exclude many low molar mass species such as salt
ions, organics, etc
Membrane pore size-0 .0001 - 0.001 m
Operate in pressure range of 10-100 psi
RO membrane allowing passage of solute molecules.
Solute transport Diffusion or Convection
Concentrated solution becomes even more concentrated
Membrane configuration cross flow.
Cross-flow Vs Dead-end
Cross-flow RO
Reverse Osmosis/ Hyperfiltration
Water Flow

Product

Feed

Concentrate

Ions
Membrane
1. Cellulose acetate
2. Polyamide hydrocarbon (PAH)
3. Sulfonated polysulfone (SPS)
Applications:
Potable water from sea or brackish water.

Used for dewatering & concentration

RO for selective wine filtration was patented in 1992 for volatile acidity (VA) and alcohol
removal in wine1.
RO is a cross-flow process where only very small molecules pass through the membrane,
leaving flavor and aroma constituents untouched1.
Expanded to remove off-aroma compounds of Brett" and Smoke from wine- (wine fault
yeast Brettanomyces bruxellensis)2
To concentrate juice prior to fermentation1.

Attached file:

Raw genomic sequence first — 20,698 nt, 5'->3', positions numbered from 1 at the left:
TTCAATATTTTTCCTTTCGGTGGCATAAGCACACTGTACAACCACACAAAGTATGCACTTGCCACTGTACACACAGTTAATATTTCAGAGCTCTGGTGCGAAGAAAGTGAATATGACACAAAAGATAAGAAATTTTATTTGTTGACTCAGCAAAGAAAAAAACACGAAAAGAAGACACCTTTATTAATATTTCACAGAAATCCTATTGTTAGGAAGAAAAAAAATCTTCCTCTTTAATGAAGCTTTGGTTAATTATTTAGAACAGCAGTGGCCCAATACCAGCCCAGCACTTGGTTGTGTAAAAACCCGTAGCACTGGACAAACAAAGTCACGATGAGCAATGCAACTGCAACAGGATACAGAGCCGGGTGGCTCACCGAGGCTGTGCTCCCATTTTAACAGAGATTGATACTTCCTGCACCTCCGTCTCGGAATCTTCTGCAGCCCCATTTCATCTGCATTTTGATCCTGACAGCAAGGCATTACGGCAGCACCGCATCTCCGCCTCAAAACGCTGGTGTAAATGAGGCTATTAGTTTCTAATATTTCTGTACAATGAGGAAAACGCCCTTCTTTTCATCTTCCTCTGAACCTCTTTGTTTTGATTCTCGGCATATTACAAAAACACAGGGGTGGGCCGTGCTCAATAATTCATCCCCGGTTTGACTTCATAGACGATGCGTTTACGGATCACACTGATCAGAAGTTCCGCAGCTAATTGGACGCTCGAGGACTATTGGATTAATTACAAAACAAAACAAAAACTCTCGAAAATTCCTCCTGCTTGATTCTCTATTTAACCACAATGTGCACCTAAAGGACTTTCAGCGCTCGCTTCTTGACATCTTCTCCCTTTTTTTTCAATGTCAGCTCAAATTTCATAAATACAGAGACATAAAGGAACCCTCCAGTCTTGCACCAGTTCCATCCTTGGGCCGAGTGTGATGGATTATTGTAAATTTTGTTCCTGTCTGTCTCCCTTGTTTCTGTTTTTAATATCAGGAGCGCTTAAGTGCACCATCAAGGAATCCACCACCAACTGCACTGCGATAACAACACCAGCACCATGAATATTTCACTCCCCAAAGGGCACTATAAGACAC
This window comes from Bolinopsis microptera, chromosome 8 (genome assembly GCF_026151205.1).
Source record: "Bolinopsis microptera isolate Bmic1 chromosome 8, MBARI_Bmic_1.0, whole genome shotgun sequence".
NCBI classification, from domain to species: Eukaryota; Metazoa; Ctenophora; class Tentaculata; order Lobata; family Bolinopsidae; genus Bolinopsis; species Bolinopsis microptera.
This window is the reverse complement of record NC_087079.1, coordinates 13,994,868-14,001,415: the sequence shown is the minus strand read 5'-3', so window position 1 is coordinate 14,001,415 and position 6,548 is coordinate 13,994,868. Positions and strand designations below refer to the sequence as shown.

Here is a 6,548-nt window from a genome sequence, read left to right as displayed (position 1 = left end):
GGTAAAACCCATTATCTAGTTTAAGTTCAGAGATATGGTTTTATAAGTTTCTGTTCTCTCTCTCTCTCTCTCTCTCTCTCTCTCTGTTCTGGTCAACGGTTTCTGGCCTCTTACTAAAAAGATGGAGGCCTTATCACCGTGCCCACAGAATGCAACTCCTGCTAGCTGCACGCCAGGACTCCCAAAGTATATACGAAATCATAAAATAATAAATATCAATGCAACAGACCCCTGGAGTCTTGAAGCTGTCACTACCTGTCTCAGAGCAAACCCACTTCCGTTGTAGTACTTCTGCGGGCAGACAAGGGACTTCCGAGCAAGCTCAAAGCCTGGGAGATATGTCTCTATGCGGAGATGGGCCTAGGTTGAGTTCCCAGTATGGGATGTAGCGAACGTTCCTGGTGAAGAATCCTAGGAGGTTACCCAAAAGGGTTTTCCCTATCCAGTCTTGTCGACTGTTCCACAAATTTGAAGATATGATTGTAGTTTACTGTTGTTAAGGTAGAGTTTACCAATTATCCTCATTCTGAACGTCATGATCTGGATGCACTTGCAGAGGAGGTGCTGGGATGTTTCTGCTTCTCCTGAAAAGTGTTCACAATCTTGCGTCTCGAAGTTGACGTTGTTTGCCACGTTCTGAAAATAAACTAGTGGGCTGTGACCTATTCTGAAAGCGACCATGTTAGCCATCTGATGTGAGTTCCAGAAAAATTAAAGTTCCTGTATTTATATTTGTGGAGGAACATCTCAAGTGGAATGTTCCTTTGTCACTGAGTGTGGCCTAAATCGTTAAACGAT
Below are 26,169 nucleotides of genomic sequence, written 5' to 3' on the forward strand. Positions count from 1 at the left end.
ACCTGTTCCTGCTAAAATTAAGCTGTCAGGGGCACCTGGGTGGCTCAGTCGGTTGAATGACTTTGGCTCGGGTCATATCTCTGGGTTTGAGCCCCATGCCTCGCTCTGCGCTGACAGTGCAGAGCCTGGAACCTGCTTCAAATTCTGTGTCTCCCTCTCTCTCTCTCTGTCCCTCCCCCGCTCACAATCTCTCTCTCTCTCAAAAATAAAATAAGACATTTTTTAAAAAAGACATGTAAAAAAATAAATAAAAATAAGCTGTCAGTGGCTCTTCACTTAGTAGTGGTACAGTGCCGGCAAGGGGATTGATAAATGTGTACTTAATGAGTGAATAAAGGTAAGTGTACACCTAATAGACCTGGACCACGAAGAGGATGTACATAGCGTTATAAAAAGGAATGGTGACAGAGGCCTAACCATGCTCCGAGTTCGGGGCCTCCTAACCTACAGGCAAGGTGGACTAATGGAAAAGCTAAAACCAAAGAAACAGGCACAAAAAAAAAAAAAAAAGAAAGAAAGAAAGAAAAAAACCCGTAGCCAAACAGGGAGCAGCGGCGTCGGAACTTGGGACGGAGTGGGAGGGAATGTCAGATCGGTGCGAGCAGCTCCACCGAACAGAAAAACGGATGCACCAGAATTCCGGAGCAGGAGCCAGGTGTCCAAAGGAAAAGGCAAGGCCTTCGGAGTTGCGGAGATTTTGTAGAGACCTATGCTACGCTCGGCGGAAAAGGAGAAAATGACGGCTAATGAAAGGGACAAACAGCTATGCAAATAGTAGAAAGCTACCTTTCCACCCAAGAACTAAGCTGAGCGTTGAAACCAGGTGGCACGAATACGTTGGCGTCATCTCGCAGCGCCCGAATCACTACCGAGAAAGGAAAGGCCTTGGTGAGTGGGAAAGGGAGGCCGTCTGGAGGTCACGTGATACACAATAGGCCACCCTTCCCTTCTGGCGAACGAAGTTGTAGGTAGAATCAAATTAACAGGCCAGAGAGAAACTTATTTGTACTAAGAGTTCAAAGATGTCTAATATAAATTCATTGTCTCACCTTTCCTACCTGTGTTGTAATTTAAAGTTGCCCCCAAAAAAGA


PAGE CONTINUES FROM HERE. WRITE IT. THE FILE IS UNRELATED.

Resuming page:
Not suitable for protein separation

1. http://www.winesecrets.com/wine-reverse-osmosis/wine-reverse-osmosis.asp
2. http://www.kenswineguide.com/wine.php?word=130
Concentration polarization
Deposition of solute on membrane.
Fouling in RO
Flux tends to decrease with time- irreversible deposition of material.

http://www.bkt21.com/membrane-and-filtration/anti-fouling-membrane/technology/
Fouling in RO
Membrane Modules:
Industrial membrane plants often require hundreds to thousands of
square metres of membrane to perform the separation required on a
useful scale.
There are several ways to economically and efficiently package
membranes to provide a large surface area for effective separation.
From an overall cost standpoint, not only is the cost of membranes per